About two months ago I was reading the book “24/6: A Prescription for a Healthier, Happier Life” by Matthew Sleeth. In his book, Sleeth (a doctor), argues that one must practice an unplugged Sabbath every week. I, being one who likes to experiment, decided that as a family we should attempt this. Eric, to his credit, agreed.
We picked one of his days off, and promised each other no cell phones, iPads, TV, computers, or video games. A day of quiet in our house. Sure, we still used the electronics in the kitchen (because we don’t eat without a crock pot in this house), but we didn’t use anything that would connect us with the outside world.
It wasn’t easy. In fact, at some points, I think Eric and I looked at each other with a “now what” kind of look. Eric’s not a reader, so sitting in the same room and reading for quality time together wasn’t an option. We love to play board games, but even those are limited when there’s only two of you (and a baby running around the room).
We got down on the floor and played with Sarabeth. She learned to roll a ball that day. I also ended up getting some awesome pictures of her because I wasn’t just quickly taking a shot with my phone and I planned ahead and got out my good camera and took the time to take the shots I wanted.
While I don’t think that Sleeth’s premise that you MUST unplug every time you practice Sabbath is entirely accurate, I do think that unplugging goes a long way towards helping build healthy boundaries with electronics and helps quiet the mind. When we’re constantly connected, there’s a lack of space to breath. A lack of space to think or get lost in ones own thoughts.
[bctt tweet=”Unplugging goes a long way towards helping build healthy boundaries with electronics and helps quiet the mind.”]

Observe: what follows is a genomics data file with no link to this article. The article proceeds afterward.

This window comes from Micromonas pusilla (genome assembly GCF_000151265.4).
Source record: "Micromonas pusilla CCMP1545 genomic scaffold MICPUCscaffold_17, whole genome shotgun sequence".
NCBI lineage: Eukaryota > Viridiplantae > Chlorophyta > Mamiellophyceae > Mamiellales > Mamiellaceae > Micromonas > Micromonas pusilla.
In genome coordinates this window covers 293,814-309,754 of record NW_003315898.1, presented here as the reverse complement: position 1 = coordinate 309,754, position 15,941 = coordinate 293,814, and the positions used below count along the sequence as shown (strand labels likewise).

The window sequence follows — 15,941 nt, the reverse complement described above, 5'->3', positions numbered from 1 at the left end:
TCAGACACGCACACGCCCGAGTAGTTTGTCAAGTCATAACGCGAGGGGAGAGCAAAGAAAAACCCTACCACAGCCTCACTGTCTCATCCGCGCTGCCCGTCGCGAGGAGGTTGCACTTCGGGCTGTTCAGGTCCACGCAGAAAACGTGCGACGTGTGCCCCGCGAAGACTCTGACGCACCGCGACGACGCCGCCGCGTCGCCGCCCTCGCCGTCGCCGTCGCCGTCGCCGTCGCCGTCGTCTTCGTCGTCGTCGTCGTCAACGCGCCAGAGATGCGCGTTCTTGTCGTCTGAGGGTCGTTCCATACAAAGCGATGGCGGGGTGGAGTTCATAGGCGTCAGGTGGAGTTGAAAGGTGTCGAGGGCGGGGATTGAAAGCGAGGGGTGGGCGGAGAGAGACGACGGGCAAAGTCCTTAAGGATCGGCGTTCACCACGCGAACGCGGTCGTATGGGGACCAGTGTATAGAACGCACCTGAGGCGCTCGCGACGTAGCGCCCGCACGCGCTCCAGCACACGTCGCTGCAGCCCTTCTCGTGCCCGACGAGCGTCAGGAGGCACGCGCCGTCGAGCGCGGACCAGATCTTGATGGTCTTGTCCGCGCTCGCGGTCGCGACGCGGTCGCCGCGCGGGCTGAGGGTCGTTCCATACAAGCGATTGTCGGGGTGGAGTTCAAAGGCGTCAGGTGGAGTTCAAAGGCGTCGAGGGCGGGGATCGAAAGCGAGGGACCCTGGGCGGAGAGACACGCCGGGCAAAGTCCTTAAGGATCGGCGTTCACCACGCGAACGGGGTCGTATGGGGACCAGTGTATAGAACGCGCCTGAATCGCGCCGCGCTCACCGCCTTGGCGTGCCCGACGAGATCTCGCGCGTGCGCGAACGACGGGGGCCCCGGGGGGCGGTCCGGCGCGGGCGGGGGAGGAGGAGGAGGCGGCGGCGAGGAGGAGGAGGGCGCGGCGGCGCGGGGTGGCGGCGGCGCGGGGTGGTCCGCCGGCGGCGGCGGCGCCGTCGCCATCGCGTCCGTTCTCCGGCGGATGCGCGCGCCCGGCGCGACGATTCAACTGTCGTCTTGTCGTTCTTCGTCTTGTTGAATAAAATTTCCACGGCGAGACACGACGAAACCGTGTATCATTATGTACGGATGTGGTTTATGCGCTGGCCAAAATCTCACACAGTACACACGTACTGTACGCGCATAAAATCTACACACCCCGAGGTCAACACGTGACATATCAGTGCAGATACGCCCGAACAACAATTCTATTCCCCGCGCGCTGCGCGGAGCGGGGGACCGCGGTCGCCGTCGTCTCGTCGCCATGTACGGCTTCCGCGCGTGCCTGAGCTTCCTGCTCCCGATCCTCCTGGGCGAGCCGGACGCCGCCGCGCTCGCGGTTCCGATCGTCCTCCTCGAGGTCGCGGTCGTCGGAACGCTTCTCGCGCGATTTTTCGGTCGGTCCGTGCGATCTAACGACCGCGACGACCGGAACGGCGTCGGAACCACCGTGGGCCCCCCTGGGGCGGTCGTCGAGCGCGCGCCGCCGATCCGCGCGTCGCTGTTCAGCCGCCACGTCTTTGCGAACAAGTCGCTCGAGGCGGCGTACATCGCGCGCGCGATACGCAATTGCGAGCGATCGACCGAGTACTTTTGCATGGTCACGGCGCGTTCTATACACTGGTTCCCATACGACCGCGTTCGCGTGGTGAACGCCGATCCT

If Sabbath is a day of not working, then really, you have to define what is “work” for you and what’s not. For me, cooking is work, but having a meal prepped to just throw in the crock pot is not. So I did all my work the day before and we had a nice hot meal at dinner. For some, gardening is fun and so gardening would be something to do on Sabbath (I totally do not fall into that category either!). For parents of little ones, some Sabbath time means time without the littles. For us, this isn’t possible on a weekly or regular basis, so we enjoy the time when it comes, and make the best of our rest days with Sarabeth.
When we started looking at Sabbath, I wholeheartedly wanted to buy into the idea that we must unplug every time we have Sabbath. And that it had to be a set day of the week. And that there would be structure.
Here’s what I’ve learned:
Every family is different.
Every family needs different things from Sabbath.
Each person practicing Sabbath is different.
Each person needs something different from Sabbath.
Each Sabbath day will most likely look different for every person and family.
We are not cookie cutter human beings. Meaning we can’t provide a one size fits all solution for every single person.
So, here’s my recommendation. Find what works for your family. Don’t be afraid to try new and different things. Try a day unplugged and see what it does for your family. But promise me you’ll try a whole 12 hours at least! It takes a few hours to get past the jitters of always wanting to check your phone and see what you’re missing out on (I promise, you can catch up the next day or it wasn’t really important in the first place!). Give yourself time to relax. Figure out what feels like work and what feels like fun. Do those things that feel like fun!
What kind of things do you do on your Sabbath day? Do you have any special activities that you do just to relax and get away from work?
In case you missed any of the #BTPSabbath series, click Here to see the list of blogs!